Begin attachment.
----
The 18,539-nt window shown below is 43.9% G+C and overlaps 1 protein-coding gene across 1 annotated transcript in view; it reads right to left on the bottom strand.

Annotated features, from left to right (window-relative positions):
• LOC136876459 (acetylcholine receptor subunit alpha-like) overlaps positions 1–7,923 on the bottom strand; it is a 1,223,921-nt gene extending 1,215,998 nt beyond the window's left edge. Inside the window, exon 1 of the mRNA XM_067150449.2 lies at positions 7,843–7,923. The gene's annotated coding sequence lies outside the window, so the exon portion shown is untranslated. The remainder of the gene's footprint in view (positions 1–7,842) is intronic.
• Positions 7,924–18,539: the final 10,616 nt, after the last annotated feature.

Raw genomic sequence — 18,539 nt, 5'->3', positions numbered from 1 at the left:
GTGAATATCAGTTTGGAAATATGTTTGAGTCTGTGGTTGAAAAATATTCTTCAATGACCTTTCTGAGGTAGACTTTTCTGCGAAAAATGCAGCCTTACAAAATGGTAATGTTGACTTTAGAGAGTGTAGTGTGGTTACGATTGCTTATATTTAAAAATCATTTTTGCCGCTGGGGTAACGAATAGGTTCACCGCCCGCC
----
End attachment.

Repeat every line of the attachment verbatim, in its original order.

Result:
The 18,539-nt window shown below is 43.9% G+C and overlaps 1 protein-coding gene across 1 annotated transcript in view; it reads right to left on the bottom strand.

Annotated features, from left to right (window-relative positions):
• LOC136876459 (acetylcholine receptor subunit alpha-like) overlaps positions 1–7,923 on the bottom strand; it is a 1,223,921-nt gene extending 1,215,998 nt beyond the window's left edge. Inside the window, exon 1 of the mRNA XM_067150449.2 lies at positions 7,843–7,923. The gene's annotated coding sequence lies outside the window, so the exon portion shown is untranslated. The remainder of the gene's footprint in view (positions 1–7,842) is intronic.
• Positions 7,924–18,539: the final 10,616 nt, after the last annotated feature.

Raw genomic sequence — 18,539 nt, 5'->3', positions numbered from 1 at the left:
GTGAATATCAGTTTGGAAATATGTTTGAGTCTGTGGTTGAAAAATATTCTTCAATGACCTTTCTGAGGTAGACTTTTCTGCGAAAAATGCAGCCTTACAAAATGGTAATGTTGACTTTAGAGAGTGTAGTGTGGTTACGATTGCTTATATTTAAAAATCATTTTTGCCGCTGGGGTAACGAATAGGTTCACCGCCCGCC